Thursday, July 11, 2013

Wilhelm Furtwängler conducts Ninth by Beethoven

   Wilhelm Furtwängler was one of the best symphonic and operatic conductors in 20th century. He was the man of phenomenal talent and musical reliability, an artist challenging with dramatic circumstances in German culture of nazi era and many unfair judgments after the war. There were some controversies about how much his position in nazi Germany affected mature period of his career. It’s meaningful, after decades these issues are still remembered and discussed as the matter of public interest. There was also in 1995 a play Taking Sides by Ronald Harwood and then movie under the same title produced in 2001 with Harvey Keitel and Stellan Skarsgård. Both are great as adversaries fighting in front of a pair symbolically representing first generation of rebuilding Germany Birgit Minichmayr and Moritz Bleibtreu. Skarsgård is so convincing in the role of dr Wilhelm Furtwängler, it’s easy to forgive he is not a conductor. Actor’s conducting gesture is wary and safe against the real Furtwängler’s expression as we know it from documentaries. Although movie is interesting vision of postwar consciousness conflicts, it is not quite accurate picture.
Despite Wilhelm Furtwängler was great musician, he was responsible person taking difficult decisions at the time it could have cost him his life. His personal story of recognized conductor in time of nazi regime, the story of a German who did not agree with the nazis but did not leave the country, trying to help as many as he can, both Jewish musicians and Germans who did not agree with politics of new rulers. As an artist with internationally recognized fame, director of Berliner Philharmoniker was to some degree untouchable, so he was able to help for many people. Furtwängler was also in contact with German resistance and his situation began to change when regime was close to the end, he had to flee to Switzerland. After the war famous conductor was brought to degasification trial and in effect cleared of all allegations. In comments he said he stayed in Germany during nazi rule because he felt responsible for German music. The controversy was just at starting point.

Furtwängler – Beethoven – Symphony No. 9 (1951)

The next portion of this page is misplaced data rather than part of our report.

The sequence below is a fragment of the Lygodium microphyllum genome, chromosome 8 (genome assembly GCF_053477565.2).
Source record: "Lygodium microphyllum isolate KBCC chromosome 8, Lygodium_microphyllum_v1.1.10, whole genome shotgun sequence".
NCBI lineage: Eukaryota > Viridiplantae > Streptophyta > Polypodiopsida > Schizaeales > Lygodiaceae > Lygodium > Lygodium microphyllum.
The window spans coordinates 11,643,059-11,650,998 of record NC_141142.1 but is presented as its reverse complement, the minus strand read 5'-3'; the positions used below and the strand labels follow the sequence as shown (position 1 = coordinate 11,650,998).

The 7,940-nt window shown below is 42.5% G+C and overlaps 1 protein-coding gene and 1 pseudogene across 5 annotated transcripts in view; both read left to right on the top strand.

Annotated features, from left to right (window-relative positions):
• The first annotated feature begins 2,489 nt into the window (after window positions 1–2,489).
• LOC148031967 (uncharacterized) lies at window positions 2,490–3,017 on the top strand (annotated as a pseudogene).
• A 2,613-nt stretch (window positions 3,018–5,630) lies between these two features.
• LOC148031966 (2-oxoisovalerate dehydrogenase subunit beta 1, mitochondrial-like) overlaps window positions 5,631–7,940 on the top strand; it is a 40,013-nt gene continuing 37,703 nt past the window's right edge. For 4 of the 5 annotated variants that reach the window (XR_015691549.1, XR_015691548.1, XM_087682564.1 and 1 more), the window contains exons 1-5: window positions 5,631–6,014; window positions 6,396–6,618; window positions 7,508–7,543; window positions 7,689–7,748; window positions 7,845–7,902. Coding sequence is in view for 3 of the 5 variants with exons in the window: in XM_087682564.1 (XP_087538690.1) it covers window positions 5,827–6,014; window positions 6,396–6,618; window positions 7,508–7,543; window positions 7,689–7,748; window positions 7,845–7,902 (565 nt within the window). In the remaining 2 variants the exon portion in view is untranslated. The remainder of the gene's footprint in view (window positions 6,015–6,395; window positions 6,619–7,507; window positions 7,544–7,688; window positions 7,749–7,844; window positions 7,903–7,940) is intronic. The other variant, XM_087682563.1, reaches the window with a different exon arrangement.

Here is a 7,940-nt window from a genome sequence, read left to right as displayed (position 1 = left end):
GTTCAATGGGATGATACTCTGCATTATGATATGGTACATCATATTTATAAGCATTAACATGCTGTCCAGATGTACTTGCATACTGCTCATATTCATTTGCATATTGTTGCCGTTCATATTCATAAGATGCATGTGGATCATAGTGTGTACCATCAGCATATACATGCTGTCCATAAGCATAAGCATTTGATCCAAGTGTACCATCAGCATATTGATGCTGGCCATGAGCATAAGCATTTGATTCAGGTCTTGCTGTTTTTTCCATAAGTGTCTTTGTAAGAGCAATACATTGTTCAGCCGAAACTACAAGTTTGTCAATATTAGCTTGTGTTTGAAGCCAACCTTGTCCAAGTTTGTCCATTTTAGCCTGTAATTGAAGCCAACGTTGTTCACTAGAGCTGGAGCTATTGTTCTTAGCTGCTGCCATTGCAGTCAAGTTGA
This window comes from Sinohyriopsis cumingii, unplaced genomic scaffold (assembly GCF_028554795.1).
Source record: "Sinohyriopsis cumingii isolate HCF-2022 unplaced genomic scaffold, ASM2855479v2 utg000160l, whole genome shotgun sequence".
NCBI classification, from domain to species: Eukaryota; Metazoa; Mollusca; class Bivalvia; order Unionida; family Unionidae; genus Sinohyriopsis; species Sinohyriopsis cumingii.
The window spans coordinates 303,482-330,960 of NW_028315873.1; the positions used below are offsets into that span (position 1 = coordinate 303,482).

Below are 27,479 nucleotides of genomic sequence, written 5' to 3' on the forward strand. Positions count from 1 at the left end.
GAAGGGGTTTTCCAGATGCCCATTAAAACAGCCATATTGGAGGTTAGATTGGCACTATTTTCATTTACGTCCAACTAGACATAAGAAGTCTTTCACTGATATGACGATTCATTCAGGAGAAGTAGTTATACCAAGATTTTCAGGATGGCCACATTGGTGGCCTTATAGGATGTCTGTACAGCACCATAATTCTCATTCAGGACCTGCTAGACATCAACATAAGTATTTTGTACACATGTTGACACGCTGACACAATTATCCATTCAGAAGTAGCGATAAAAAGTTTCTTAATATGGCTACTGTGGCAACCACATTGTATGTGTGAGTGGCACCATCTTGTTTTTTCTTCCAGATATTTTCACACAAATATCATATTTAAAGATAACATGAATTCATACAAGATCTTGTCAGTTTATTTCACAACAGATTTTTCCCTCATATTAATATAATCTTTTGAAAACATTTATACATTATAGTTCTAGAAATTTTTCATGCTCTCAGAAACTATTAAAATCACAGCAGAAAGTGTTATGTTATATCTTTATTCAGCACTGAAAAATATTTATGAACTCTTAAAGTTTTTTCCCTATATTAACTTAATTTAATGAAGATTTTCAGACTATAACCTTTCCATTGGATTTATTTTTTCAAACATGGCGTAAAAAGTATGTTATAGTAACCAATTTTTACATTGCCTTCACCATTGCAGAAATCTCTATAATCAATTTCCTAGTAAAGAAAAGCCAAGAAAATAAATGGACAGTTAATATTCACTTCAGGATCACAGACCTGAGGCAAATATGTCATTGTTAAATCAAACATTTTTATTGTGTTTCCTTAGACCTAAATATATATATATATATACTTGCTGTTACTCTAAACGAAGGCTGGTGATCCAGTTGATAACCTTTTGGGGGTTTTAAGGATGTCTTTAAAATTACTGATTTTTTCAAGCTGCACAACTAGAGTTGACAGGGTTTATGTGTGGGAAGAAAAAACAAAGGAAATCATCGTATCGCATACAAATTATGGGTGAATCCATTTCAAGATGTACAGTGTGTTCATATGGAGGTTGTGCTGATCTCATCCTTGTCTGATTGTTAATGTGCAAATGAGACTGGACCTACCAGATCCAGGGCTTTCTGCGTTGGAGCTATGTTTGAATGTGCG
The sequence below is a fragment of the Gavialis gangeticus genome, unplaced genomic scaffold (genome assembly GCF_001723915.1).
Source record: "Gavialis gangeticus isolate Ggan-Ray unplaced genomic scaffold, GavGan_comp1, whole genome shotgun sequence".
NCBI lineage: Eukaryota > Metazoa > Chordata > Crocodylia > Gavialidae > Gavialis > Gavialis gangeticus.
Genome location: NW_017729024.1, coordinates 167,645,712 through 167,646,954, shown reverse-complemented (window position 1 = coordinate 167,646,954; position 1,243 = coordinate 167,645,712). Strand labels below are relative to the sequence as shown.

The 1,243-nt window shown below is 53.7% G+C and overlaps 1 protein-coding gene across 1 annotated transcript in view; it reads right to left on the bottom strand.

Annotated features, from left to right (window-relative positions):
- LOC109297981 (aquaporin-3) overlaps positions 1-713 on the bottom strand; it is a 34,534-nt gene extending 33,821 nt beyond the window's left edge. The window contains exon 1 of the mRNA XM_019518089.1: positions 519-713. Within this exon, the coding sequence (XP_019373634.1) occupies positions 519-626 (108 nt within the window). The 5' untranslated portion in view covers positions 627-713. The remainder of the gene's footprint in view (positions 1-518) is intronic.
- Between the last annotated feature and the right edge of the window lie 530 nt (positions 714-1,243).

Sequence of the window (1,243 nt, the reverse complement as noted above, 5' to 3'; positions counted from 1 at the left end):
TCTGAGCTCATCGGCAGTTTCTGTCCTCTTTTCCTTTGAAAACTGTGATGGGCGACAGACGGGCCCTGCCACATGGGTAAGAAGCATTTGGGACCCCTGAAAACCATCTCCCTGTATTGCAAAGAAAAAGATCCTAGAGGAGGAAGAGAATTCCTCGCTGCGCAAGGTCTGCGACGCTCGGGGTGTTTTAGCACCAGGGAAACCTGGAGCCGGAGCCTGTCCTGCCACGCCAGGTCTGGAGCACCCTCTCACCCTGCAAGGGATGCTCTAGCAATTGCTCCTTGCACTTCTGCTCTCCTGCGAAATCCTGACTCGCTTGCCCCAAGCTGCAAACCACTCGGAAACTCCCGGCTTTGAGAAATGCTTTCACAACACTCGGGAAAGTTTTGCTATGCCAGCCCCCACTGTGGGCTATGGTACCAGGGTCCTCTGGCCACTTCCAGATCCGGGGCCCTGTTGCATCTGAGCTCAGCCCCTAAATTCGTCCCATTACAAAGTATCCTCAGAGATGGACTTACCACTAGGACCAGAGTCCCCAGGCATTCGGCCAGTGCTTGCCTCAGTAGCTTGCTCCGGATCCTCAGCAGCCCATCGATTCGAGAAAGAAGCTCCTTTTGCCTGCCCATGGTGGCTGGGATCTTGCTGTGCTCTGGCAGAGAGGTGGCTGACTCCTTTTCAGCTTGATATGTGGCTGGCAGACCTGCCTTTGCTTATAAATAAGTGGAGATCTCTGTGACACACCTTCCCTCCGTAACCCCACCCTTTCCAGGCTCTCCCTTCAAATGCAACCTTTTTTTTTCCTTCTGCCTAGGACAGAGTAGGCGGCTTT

Despite the verdict of denazification officials, Wilhelm Furtwängler was stigmatized in public opinion. In forthcoming years there were still people who disagreed with artist’s acquittal, blaming him for confirming nazi regime. When in 1949 he was proposed as director of Chicago Symphony Orchestra, artists in USA and some other countries had declared against him and Chicago Symphony boycott, among his opponents were conductors Arturo Toscanini and George Szell, pianists Alexander Brailowsky, Artur Rubinstein, Vladimir Horowitz and violinist Isaac Stern. Finally the offer has been withdrawn. Accusations against conductor can be seen as an effect of emotional and intellectual powerlessness in the face of nazi crimes. While Furtwängler was banned in America, in Germany he was authority regarded not only as the great artist but also the one who was trying to save as much of German culture as it was possible.
   There were also artistic controversies dealing Furtwängler’s interpretations. Probably the most famous was 1942 performance of the Choral Symphony before rulers of Germany. He presented the rendition revealing depth of humanity present in Beethoven’s music and in Schiller’s poem. Next performance was prepared for festive re-opening of Bayreuther Festspiele in 1951, when two performances were recorded – first during dress rehearsal (EMI) and second during public performance (Orfeo D’or). Last of Furtwängler’s recordings of the Ninth was concert performance from Lucerne Festival in 1954.
   The one Wilhelm Furtwängler conducts with the Chor und Orchester der Bayreuther Festspiele made by EMI was for years recognized as one of best performances of Ludwig van Beethoven’s Symphony No. 9 D Minor op. 125. Recorded at the July 29, 1951 in Bayreuth and published by EMI in 1955, this is dramatic performance, full of inner tensions and contrasting episodes. Great quartet of soloists includes great soprano, star of world opera Elisabeth Schwarzkopf, known for her Wagner and Richard Strauss performances mezzo-soprano, here announced as an alt, Elisabeth Höngen, operatic heroic tenor Hans Hopf and Wagnerian bass Otto Edelman. Powerful team makes the symphony stands on the foundation of a solid sound. Perfection and sudden changes affect the turbulent and dramatic narrative. More than 60 years later, I still can impress, although it is also evidence that both recording technique and means of expression over the years have changed considerably. Three stars as it is still fair performance.

No comments:

Post a Comment